initially, it was blocking deer trails. The alfalfa field boasted five heavily used deer trails. With the landowner’s permission, I headed out with a saw and began my task The first step was choosing the trails I wanted to hunt. Because of the level of use and flexibility for wind directions, I selected the two that exited the woods on opposite inside corners. Next, I blocked the remaining trails
along the field. To accomplish that, I piled brush and limbs at the entrances. Of course, deer still could go around, but it encouraged them to use mine.

To further encourage the use of my trails, I raked the grass and debris along the first 20 yards from the point the trail entered the woods after completion, it gave the illusion that they were the field’s only primary entrance and exit routes.  And, as important, they appeared as the easiest and most popular routes.

Finally, I followed the chosen trails into the woods. Where lesser-used trails splintered off toward the field, I blocked them as well. Unlike the trails entering the field, I only used enough branches to make it inconvenient to cross Because the splinter trails ran to the same field, it didn’t take as much encouragement to get deer to continue to follow the main trail.

Although these alterations may seem minor, they did make a positive difference Deer are lazy by nature. When everything else is equal, they will take the path of least resistance to where they want to go. After giving the farm a week off, sightings on the corner trail were noticeably up. On my third sit, even that young kid was able to arrow a deer.   The best part of this technique is that it can be used in any situation where trails break off before hitting your stand. Furthermore, the further ahead of season this is done, and the more the blockades that are maintained, the better the results.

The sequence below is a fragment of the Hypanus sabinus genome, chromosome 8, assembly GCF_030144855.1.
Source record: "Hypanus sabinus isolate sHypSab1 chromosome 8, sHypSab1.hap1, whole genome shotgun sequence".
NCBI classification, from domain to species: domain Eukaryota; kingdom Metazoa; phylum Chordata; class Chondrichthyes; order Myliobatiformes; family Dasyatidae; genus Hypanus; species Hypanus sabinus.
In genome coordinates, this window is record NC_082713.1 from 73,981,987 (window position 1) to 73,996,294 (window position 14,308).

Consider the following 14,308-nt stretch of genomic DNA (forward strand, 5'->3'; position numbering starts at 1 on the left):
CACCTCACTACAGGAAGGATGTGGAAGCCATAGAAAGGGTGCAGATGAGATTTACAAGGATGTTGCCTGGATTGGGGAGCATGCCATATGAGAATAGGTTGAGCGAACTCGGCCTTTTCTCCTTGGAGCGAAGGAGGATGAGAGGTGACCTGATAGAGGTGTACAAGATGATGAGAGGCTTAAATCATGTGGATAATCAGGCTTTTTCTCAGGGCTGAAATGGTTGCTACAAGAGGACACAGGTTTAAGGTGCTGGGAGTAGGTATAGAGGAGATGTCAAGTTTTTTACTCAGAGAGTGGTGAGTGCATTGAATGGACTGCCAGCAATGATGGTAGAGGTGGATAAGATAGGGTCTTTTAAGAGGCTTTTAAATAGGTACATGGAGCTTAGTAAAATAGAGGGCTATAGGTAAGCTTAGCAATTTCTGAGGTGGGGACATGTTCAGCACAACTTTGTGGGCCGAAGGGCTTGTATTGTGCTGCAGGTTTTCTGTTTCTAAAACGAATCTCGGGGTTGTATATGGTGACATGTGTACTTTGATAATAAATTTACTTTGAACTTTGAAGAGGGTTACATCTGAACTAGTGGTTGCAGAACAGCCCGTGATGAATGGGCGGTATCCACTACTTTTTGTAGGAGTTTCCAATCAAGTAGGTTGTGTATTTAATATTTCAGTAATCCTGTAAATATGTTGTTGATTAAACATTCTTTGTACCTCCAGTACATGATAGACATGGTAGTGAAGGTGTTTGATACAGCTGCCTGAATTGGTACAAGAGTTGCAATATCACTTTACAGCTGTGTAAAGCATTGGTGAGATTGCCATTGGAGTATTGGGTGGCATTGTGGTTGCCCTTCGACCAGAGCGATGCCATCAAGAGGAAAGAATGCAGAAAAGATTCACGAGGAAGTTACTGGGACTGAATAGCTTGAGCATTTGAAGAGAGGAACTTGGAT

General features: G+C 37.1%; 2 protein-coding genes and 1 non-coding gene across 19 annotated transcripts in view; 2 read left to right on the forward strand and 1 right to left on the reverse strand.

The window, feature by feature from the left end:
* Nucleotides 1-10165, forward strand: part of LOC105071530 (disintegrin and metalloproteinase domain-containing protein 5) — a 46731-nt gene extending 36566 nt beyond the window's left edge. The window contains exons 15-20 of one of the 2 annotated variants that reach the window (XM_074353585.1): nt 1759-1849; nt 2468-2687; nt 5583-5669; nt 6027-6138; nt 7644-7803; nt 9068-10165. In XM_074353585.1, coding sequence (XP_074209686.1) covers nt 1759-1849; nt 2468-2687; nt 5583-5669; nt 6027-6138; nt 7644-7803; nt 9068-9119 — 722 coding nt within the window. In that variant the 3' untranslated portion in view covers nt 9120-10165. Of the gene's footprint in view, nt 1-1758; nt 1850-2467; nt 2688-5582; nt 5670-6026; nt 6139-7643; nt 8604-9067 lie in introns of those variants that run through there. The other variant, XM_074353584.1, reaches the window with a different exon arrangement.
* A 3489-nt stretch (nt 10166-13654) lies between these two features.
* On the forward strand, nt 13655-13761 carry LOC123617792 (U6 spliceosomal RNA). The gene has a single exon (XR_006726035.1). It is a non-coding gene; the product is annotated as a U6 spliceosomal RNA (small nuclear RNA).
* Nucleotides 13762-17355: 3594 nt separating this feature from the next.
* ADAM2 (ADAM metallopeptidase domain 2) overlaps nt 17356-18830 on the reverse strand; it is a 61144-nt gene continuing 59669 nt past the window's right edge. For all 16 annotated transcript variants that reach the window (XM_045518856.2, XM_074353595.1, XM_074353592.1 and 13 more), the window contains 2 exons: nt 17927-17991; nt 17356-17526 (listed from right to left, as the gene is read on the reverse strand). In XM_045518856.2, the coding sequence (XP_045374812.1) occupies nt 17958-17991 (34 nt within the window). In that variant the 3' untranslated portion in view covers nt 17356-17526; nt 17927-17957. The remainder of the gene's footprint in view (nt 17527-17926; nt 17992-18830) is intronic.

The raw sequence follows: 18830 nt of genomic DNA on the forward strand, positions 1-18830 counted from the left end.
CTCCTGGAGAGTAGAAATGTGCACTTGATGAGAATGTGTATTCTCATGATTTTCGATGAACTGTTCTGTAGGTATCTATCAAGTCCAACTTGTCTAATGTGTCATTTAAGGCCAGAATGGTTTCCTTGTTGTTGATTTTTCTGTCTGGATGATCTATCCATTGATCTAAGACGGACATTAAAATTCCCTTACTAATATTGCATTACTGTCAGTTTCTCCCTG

SETTING THE TABLE
ln later years, I began creating food plots to help funnel deer activity. Outside of the rut, most deer movement consists of traveling between bedding and feeding. Therefore, introducing a prime food source can lead deer past more advantageous stand locations.

Donnie Mc0lellan runs a very successful guide service in Grant City, Missouri Bucks
& Beards Outfitters consistently sends high percentage of their bowhunters home with trophy whitetails. One of the key reasons for this is the food plot strategy they employ.
“Finding big deer has never been a problem for me,” states Donnie. “They are here.’

It is getting my hunters into stands without tipping any deer that takes work. To avoid that, I spend countless hours walking ditches.  They are one of the best ways to get in and out. In areas that don’t have good routes, I put in food plots so they draw deer through areas I can get my hunters into. I put a lot of work into it, it  is worth it, though.  A lot more hunters go home happy ”

To get the most from a new food plot, several factors should be considered. Because they can alter deer travels, the plots should be positioned to provide the most productive hunting. To do so, identifying bedding areas is key The plot should be located so stands can be positioned between bedding and feeding.  Positioning the plot so a funnel lies between it and bedding is also advantageous. Also, undetectable routes to and from the stand should be available.

Donnie agrees with these food plot placement strategies wholeheartedly. “It all keys off of the bedding areas,” he says “I’m often shocked at how many people slap food plots out without first analyzing how they will affect deer movement and how they can place them to their own advantage. If I’m going, to go through the work to put one in, my plantings are going to be positioned so they funnel deer through areas that will do my hunters the most good !”